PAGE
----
Let’s get Personal – 06/22/2010

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News topics include: Minnesota awards a contract to MEdecision Inc. for a personal health record program.
Capzule PHR creates the first personal health record app for iPad.  Lastly, Ezra Klein posts a controversial article about the absurd delay in moving medical records from paper to computer.

Category: Let's Get Personal
Date: June 22, 2010
Views:4,148 views

Welcome to Let’s Get Personal. I'm Brie Wolf bringing you the news pertaining to personal health records.

The state of Minnesota has awarded a contract to MEdecision Inc. to provide technology for a personal health record program being developed for state employees and their dependents. The initiative is designed to give state workers and their families an additional tool to manage their health and help control medical costs. The program is expected to begin in the fall. Employees who choose to use the system gain access easily with a computer, Internet connection and a basic web browser. The State of Minnesota employee insurance division director, Nathan Moracco, says:

“We want to encourage private sector employers to follow the state’s lead in making Personal Heath Records available to their employees.”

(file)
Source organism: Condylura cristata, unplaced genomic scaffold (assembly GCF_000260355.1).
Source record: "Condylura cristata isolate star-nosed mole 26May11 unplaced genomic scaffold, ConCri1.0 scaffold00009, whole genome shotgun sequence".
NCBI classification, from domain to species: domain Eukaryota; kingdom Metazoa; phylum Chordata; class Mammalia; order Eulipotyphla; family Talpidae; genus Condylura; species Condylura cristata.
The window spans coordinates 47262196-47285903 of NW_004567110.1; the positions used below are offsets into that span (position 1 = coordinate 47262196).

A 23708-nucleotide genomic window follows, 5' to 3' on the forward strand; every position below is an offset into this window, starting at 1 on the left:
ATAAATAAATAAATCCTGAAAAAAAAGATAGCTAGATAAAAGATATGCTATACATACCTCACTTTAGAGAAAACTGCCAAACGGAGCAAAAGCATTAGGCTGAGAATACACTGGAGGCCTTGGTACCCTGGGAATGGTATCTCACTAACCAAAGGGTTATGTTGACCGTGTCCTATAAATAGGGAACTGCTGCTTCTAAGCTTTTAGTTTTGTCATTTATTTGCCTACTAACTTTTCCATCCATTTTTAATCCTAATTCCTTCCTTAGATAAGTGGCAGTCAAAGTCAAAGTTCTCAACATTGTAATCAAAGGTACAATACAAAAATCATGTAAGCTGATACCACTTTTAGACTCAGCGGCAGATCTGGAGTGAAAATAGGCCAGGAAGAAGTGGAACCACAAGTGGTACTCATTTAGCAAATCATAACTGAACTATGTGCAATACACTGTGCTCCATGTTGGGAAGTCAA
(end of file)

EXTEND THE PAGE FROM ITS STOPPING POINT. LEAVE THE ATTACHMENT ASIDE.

Time will tell if other states follow Minnesota's lead.

In other news, Capzule PHR is the first personal health records App for iPad. Its share feature allows data transfer between iPad, iPhone and iPod touch devices. This makes it easier to copy data to a family member's device. The most unique aspect of Capzule PHR is the ability for users to create their own personal journal recording variations in health conditions, progress of health goals, and other observations. Capzule PHR helps users record both ones own personal medical information and family medical information. All the medical data may be stored in one secure location, and is available to review immediately when speaking with one's doctor. The Capzule PHR App is available for $5.99.

Lastly, Ezra Klein wrote a controversial article that appeared in The Washington Post. He writes of the absurd delay in moving medical records from paper to the computer. Why? He likens it to this:

"Imagine walking into a bank where clerks scrawled all your information in a giant ledger book.You'd run out and tweet all your friends about this hilarious bank from the 18th century. But we actually let people do this with our medical records, and then some of us die or have serious problems because our records get lost or our doctor's handwriting is illegible."

Moreover, Ezra says:

"We may all be made up of computer bits before we have electronic medical records."

The time it takes for doctors to learn the new systems and the fact that they won't necessarily increase their incomes, are 2 big reasons that the progress is so slow.

Well, I'm Brie Wolf and this has been Let's Get Personal. Thank you for watching.

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